Change The World, Create Something!
New Voices in Black Cinema
Presented by ActNow Foundation
Showcases Black Independent Film
10 New York premieres including Big Words, 18 Ius Soli & The Undershepherd starring Isaiah Washington
Spoken Word Poet Saul Williams in film ‘Aujoud’hui (Tey)’ and
Director Adam Leon of film ‘Gimme the Loot’ Among Special Guests
New York, NY – January 23, 2013 – Brooklyn based ActNow Foundation presents the third annual New Voices in Black Cinema festival in association with BAMcinématek which runs from Friday, February 15 - Monday, February 18. The New Voices in Black Cinema festival reflects the wide spectrum of views and themes within the Black community from Brooklyn to Italy and beyond. The four-day film festival showcases 27 of the best in independent feature films, short films and documentaries from up and coming directors, producers, and talent throughout the Diaspora. All films will be shown at BAM (in the Peter Jay Sharp Building) located at 30 Lafayette Avenue, Brooklyn, NY 11217, which has been the festival’s home since its inception. General Admission is $13/ seniors & students $9 (25 and under with a valid ID). For more information and tickets visit: www.bam.org.
Curtis Caesar John, New Voices in Black Cinema Director and head of film programming for ActNow Foundation, states that this festival is the heartbeat of independent black film, “New Voices in Black Cinema creates something special by allowing New York audiences access to diverse films and perspectives from writers, producers and directors that focus on the Black experience.” John adds, “People tell us all the time ‘I heard about that film’ but they somehow missed it. New Voices in Black Cinema is a birth and re-birth for a lot of these films about and by people of color.”
The 2013 festival lineup features a number of diversely rich films that are making their New York premiere. The opening night film Big Words (2012, 97 min. – Friday, February 16) directed by journalist-turned-director Neil Drumming makes its New York premiere fresh off of its run at the 2013 Slamdance Film Festival. This fresh comedic drama starring Dorian Missick (“Southland”, Two Weeks Notice), Gbenga Akinnagbe (“The Wire”) and Yaya Alafia (The Kids Are All Right) takes place in Brooklyn on the eve of President Barack Obama’s history-making 2008 election as three self-absorbed friends, once members of a promising hip-hop trio, cross paths once again and discover that despite dreams deferred and the extreme changes in their lives that some things never change.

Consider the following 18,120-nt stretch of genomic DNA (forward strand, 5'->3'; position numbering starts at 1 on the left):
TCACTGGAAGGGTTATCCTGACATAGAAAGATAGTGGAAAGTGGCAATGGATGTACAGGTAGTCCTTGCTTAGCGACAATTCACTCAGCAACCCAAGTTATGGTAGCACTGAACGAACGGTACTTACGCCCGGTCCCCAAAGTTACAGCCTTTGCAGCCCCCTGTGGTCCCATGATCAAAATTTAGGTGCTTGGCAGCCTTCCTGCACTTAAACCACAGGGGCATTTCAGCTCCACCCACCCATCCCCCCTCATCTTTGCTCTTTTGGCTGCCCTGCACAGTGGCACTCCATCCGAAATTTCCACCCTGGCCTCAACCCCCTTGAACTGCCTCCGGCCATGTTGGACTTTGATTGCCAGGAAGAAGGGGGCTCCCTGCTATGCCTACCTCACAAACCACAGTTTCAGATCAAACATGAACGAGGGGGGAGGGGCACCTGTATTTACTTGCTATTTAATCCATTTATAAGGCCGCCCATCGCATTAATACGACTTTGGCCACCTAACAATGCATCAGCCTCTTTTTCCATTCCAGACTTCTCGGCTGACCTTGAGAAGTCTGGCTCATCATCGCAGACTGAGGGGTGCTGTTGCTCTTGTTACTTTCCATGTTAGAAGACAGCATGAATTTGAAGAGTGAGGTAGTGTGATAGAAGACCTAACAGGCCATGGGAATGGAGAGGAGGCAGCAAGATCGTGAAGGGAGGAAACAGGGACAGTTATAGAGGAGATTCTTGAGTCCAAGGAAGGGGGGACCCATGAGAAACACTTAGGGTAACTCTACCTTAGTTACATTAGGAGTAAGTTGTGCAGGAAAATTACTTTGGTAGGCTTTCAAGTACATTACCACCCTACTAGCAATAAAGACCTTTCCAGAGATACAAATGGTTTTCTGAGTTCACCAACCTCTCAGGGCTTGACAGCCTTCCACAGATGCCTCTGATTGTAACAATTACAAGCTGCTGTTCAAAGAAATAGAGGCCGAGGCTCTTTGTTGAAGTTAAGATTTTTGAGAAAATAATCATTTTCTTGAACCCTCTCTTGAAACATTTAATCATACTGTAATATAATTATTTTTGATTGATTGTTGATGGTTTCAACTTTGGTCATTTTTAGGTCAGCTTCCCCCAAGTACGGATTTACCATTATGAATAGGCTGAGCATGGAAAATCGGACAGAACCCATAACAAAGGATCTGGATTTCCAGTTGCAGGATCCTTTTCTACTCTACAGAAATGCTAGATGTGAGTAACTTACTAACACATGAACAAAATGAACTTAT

About ActNow Foundation: Since its inception in 2005 ActNow has presented stories about race, love, family, cultural differences, self-empowerment, the corporate world, and the toils and aspirations of the working, middle, and upper classes, with a declared mission statement to “promote and preserve independent films and theater that reflect the infinite range of African diaspora images across the globe.” In addition to New Voices in Black Cinema, ActNow Foundation curates the Short Film Collective and is currently working on theater productions for 2013. Visit ActNow Foundation on the web at: www.actnowproduction.org.
About BAM: The four-screen BAM Rose Cinemas (BRC) opened in 1998 to offer Brooklyn audiences alternative and independent films that may not play in the borough otherwise, making BAM the only performing arts center in the country with two mainstage theaters and a multiplex cinema. In July 1999, beginning with a series celebrating the work of Spike Lee, BAMcinématek was born as Brooklyn’s only daily, year-round repertory film program. BAMcinématek presents new and rarely seen contemporary films, classics, work by local artists, and festivals of films from around the world, often with special appearances by directors, actors and other guests. Visit BAM on the web at: www.bam.org.
ActNow New Voices in Black Cinema Full Schedule:
Friday, February 15
● Beale St. Blues – Talkback with director Kecia Benson to follow film
Saturday, February 16
Sunday, February 17
Monday, February 18
Directions to BAM: